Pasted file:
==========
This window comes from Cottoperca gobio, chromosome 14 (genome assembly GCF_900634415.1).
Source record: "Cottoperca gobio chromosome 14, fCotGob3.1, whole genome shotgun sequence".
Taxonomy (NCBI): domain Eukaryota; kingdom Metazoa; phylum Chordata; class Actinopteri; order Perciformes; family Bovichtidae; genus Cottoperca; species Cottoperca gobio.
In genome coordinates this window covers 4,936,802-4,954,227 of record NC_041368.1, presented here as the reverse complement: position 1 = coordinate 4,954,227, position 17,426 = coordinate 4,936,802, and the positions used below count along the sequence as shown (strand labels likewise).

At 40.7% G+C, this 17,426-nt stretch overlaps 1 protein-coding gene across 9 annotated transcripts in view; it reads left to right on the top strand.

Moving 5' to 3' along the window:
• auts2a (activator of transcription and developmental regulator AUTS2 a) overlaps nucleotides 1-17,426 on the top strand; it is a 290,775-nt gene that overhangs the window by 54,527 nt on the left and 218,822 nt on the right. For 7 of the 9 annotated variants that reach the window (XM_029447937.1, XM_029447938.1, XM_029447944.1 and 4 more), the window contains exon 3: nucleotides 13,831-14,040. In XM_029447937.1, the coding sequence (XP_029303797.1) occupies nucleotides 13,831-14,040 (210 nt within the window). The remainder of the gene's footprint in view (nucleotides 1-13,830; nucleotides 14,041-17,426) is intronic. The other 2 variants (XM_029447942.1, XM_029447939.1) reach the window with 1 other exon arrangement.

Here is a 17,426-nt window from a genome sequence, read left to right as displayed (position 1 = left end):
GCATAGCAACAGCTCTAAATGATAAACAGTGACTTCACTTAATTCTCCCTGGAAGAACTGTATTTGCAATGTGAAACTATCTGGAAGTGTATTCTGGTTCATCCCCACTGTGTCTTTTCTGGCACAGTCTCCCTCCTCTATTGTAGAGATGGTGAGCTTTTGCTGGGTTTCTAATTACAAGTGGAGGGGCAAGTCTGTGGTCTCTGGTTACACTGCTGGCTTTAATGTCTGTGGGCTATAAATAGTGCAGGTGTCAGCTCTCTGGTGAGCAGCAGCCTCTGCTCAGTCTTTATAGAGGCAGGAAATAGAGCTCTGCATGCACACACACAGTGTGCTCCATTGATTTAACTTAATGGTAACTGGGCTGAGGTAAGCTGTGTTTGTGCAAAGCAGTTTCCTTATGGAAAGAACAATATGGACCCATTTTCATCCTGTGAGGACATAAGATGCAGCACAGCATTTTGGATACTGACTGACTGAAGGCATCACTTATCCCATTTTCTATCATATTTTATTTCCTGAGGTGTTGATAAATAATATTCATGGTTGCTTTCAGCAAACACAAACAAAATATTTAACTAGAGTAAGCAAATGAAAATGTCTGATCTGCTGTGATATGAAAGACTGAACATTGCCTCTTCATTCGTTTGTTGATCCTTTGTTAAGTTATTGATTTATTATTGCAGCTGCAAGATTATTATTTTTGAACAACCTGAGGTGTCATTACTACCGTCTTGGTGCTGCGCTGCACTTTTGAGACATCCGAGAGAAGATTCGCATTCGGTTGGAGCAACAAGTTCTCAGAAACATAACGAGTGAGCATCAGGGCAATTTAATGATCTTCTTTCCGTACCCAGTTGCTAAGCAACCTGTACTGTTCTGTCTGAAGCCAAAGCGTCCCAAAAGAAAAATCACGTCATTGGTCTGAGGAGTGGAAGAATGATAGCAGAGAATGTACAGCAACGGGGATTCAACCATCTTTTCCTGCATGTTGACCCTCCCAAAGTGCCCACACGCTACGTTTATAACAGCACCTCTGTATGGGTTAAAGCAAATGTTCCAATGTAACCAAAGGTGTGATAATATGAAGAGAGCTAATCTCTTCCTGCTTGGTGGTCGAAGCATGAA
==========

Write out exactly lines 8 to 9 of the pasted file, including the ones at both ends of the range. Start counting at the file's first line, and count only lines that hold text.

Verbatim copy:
Here is a 17,426-nt window from a genome sequence, read left to right as displayed (position 1 = left end):
GCATAGCAACAGCTCTAAATGATAAACAGTGACTTCACTTAATTCTCCCTGGAAGAACTGTATTTGCAATGTGAAACTATCTGGAAGTGTATTCTGGTTCATCCCCACTGTGTCTTTTCTGGCACAGTCTCCCTCCTCTATTGTAGAGATGGTGAGCTTTTGCTGGGTTTCTAATTACAAGTGGAGGGGCAAGTCTGTGGTCTCTGGTTACACTGCTGGCTTTAATGTCTGTGGGCTATAAATAGTGCAGGTGTCAGCTCTCTGGTGAGCAGCAGCCTCTGCTCAGTCTTTATAGAGGCAGGAAATAGAGCTCTGCATGCACACACACAGTGTGCTCCATTGATTTAACTTAATGGTAACTGGGCTGAGGTAAGCTGTGTTTGTGCAAAGCAGTTTCCTTATGGAAAGAACAATATGGACCCATTTTCATCCTGTGAGGACATAAGATGCAGCACAGCATTTTGGATACTGACTGACTGAAGGCATCACTTATCCCATTTTCTATCATATTTTATTTCCTGAGGTGTTGATAAATAATATTCATGGTTGCTTTCAGCAAACACAAACAAAATATTTAACTAGAGTAAGCAAATGAAAATGTCTGATCTGCTGTGATATGAAAGACTGAACATTGCCTCTTCATTCGTTTGTTGATCCTTTGTTAAGTTATTGATTTATTATTGCAGCTGCAAGATTATTATTTTTGAACAACCTGAGGTGTCATTACTACCGTCTTGGTGCTGCGCTGCACTTTTGAGACATCCGAGAGAAGATTCGCATTCGGTTGGAGCAACAAGTTCTCAGAAACATAACGAGTGAGCATCAGGGCAATTTAATGATCTTCTTTCCGTACCCAGTTGCTAAGCAACCTGTACTGTTCTGTCTGAAGCCAAAGCGTCCCAAAAGAAAAATCACGTCATTGGTCTGAGGAGTGGAAGAATGATAGCAGAGAATGTACAGCAACGGGGATTCAACCATCTTTTCCTGCATGTTGACCCTCCCAAAGTGCCCACACGCTACGTTTATAACAGCACCTCTGTATGGGTTAAAGCAAATGTTCCAATGTAACCAAAGGTGTGATAATATGAAGAGAGCTAATCTCTTCCTGCTTGGTGGTCGAAGCATGAA